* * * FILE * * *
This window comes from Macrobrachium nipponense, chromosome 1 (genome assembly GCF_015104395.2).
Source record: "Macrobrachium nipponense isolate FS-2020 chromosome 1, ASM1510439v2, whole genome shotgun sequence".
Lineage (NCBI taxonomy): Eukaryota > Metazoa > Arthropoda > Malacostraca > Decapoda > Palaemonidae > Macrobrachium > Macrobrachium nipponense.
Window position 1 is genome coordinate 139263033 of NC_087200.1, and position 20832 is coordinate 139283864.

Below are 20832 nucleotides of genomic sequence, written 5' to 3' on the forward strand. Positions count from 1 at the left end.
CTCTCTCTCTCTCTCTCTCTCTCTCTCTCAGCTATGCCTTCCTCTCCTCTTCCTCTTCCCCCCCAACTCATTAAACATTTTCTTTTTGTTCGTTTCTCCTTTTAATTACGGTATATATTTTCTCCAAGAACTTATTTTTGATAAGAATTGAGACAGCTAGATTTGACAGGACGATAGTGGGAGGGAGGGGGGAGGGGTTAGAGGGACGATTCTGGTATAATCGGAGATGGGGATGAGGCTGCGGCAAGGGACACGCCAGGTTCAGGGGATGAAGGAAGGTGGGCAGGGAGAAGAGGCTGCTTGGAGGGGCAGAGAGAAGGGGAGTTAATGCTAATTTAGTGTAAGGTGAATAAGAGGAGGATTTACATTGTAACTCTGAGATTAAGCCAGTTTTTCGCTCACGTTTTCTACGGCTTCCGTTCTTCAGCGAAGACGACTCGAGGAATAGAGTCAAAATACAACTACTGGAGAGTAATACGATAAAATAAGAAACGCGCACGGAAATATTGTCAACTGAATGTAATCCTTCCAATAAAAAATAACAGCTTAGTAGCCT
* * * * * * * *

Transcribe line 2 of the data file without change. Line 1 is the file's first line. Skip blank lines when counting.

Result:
Source record: "Macrobrachium nipponense isolate FS-2020 chromosome 1, ASM1510439v2, whole genome shotgun sequence".